"The Tightrope Walker"

"The Tightrope Walker" by Jean-Louis Forain

Wednesday, April 28, 2010

Birthday Ingrate.

Yes, I'm saying that I am a Birthday Ingrate. Not that I don't enjoy the celebration, but I have come to HATE the gift question. "What would you like for your birthday?" Somehow it has become a loaded question. If you answer with the typical request of books, clothes, or gift certificates the gift-giver replies with a, "That's what I always get you! Don't you want anything else?"

From here there are two choices: 1) The unexpected, but still typical gift request, "Yes, I'd like a new frying pan/toaster/bed linens/etc." Which invariably leads to an item that isn't quite what you had in mind and only adds to the "stuff" being crammed into every corner of your home. 2) The honest, and just-for-you request, "Yes, I would love a romantic weekend with my husband/a day that is child free/an uninterrupted Sunday in my pajamas reading a good book/a vacation/etc." And of course this leads to a whole array of interesting responses including, "That's not really a gift!", "Aren't you asking an awful lot?", "What do you mean? You want the girls to sleepover?", "Don't you want to spend your birthday with your daughters?", and on the list goes. (A side note: Of course I want to celebrate my birthday with my daughters, but that doesn't mean I wouldn't enjoy some adult time without them.)

And, here lies the true problem. Why is the gift-receiver responsible for motivating and stimulating the gift-giver's creativity and thoughtfulness. Don't get me wrong I appreciate that my family and friends want to give me gifts that I will appreciate, but I don't know what their budget is, if they understand the value I place on spending time without the responsibilities of my children, or if they even want to make a commitment of time rather than money. Why is it that birthdays, Christmas and other special holidays always have to include a gift of "stuff"? Why don't we spend more time giving gifts of home cooked meals, time, companionship?

In making my argument I recognize that I'm being a hypocrite because I'm no different than most other gift-givers out there, but I'm thinking maybe its time for a change. Maybe instead of asking what you would like for your birthday; I'll surprise you with a homemade cake and a night on the town without your kids. Or better yet, the pleasure of my company! ;-)

So be warned, if you ask me what I would like for my upcoming birthday I might just say, "Two consecutive nights of babysitting!"


Two weeks and 2.8 lbs gone. Modest progress, but only 7.2 lbs to go with a little over 6 weeks. I might just make it if I don't fall off the food wagon. The true test will come next week when my husband is working nights again, and I'm left alone at night fighting a battle against self-sabotage. I see lots of cups of tea in my future.

Tuesday, April 20, 2010

Sometimes the small things....

....mean the most. My favourite hug from my husband happens when I least expect it. Washing dishes, prepping dinner, making school lunches...he sneaks up from behind for a hug and neck nuzzle. I love that because the quick cuddle is unexpected it feels more genuine. These little hugs mean a lot.

I'm emptying the dishwasher, my husband is eating breakfast and we are chatting about our plans for the day. I eventually sit down to eat my breakfast and when I get up to put my dishes in the dishwasher I find my huband's sitting on the counter. He did JUST watch me empty the dishwasher, right???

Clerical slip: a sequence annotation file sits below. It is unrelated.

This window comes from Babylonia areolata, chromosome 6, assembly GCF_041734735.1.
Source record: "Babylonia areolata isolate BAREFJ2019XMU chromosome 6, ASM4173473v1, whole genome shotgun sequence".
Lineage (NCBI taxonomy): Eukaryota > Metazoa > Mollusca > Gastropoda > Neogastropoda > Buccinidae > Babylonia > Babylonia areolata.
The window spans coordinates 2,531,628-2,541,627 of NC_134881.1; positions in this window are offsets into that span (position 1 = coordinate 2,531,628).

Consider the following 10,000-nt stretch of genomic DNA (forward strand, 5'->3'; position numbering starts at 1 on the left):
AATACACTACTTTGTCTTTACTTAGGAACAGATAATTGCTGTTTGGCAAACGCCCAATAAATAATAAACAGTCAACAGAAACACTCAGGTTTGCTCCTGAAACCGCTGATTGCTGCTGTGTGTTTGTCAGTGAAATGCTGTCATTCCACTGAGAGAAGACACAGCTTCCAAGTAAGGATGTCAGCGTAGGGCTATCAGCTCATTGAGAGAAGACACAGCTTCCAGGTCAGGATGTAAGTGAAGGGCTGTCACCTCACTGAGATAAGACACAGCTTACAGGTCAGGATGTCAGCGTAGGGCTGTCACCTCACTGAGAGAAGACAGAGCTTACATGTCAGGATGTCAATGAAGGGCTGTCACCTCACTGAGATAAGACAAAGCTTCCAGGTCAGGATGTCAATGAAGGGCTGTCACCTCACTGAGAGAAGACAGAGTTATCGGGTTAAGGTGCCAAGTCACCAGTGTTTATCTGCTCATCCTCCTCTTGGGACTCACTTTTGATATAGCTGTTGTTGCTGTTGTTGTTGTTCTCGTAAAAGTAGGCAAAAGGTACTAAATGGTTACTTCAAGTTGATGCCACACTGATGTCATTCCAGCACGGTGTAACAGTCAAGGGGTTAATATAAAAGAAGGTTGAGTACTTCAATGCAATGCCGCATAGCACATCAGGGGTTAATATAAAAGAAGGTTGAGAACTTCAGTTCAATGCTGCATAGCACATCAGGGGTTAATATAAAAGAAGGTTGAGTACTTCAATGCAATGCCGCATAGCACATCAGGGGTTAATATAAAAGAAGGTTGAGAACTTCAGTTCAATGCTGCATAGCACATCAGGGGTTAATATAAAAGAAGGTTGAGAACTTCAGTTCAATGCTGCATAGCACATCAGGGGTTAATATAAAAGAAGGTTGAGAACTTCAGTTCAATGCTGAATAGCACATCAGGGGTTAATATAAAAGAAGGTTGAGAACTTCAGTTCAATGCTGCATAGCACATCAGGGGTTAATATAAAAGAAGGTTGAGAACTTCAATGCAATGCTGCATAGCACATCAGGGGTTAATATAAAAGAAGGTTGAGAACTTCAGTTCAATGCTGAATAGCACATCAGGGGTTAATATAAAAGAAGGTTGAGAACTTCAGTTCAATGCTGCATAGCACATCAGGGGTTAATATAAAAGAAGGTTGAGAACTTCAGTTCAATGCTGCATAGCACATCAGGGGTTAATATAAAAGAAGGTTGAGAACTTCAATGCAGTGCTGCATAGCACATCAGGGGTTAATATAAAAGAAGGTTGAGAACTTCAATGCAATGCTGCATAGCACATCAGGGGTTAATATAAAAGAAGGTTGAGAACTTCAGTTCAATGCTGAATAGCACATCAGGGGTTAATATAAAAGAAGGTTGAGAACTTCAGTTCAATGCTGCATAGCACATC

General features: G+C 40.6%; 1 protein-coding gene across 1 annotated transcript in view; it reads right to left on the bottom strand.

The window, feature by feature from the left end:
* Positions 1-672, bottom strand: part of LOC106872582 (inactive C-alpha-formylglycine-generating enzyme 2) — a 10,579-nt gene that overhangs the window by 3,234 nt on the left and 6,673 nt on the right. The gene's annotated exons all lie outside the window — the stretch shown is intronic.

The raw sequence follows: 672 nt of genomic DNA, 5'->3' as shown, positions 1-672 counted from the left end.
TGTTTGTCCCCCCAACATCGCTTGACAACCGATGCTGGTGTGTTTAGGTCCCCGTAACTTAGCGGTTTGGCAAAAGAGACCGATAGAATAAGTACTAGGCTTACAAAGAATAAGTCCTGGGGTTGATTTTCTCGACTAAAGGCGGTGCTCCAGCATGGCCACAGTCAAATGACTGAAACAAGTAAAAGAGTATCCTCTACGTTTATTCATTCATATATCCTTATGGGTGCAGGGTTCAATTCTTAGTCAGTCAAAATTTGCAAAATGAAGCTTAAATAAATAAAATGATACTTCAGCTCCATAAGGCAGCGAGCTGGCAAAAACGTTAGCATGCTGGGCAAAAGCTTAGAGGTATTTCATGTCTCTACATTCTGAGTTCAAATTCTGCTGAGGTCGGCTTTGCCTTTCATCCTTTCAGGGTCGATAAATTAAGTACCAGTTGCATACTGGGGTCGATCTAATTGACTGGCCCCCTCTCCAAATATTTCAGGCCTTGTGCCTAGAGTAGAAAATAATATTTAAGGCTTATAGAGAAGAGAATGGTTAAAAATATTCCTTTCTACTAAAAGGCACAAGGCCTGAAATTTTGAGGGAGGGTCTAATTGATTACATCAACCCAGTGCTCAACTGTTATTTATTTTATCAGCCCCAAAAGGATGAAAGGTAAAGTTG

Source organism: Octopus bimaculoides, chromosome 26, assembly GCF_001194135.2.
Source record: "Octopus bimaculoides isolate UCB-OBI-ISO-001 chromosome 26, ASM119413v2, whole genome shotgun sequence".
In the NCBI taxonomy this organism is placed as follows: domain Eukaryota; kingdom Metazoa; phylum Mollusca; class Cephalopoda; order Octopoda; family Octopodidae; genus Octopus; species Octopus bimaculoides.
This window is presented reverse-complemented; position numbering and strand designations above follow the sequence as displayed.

You know that moment when you are just barely awake, your brain is feeling fuzzy and you sense a good dream coming on. That's usually when my husband reaches over to give my hand a squeeze. One last little touch to say, "I love you" before drifting off. A favourite of mine.

Laundry is done and folded. I've put all my husband's clothes into one hamper and filled it - he had a lot. Then the hamper sat, and sat, and sat. The laundry sat folded for so long that the next two times I did his laundry I was able to add to it. Why did it sit so long? It sat there because my lovely husband said he was going to put it away. I reminded and asked a few times, but not wanting to be a nag I let it go. I let it go for FOUR weeks, until finally I dumped it all on the floor on his side of the bed. I needed the damn hamper back!

Neck kisses, back rubs, a wink across a busy room, a small and unexpected compliment; they all make me love my husband more.

Snoring, asking "What DID you do all day?", never going grocery shopping and then saying the fridge is full of nothing; they all make me leave the room with a grimace.

All the small things, both good and bad, can mean so much. The bad ones add up and add up, until I loose it (like dumping laundry all over the floor). The good ones add up and up, until you think maybe you can't love any more. Somehow there is always one more small thing...and it always means a lot.

P.S. To My Husband - When you finally read my blog know that I love you, even when you drive my crazy. And yes, I realize for every one habit you have that drives me crazy I probably have two. S

Wednesday, April 14, 2010

Slow and Steady Wins the Race.

I'm telling my self slow and steady wins the race, slow and steady. But really I'm just lying to myself. It's been two weeks since I publicly shared my goal to lose 10 lbs before my birthday, and I haven't lost anything (except for a little sanity maybe). The good news is that I haven't gained anything either. In the last two weeks I have been productively, and effectively, making excuses. It's Easter, I don't have the time, I'm too tired, it's too much work with my husband working nights, and blah blah blah. Secretly I've been telling myself that no one is reading this, and that means that no one knows I've set a goal. This is the worst excuse I've used yet! I know I've got a goal and that is all that matters. Time to show myself that I can do it!So enough, is enough. I've got physical activity scheduled for the next two days plus one day on the weekend, I've got all my old weight loss program stuff out, and I'm ready to go. I want to be aggressive over the next week in committing myself to my goal, and then settle in to a healthy weight loss pace. Ready, set, go....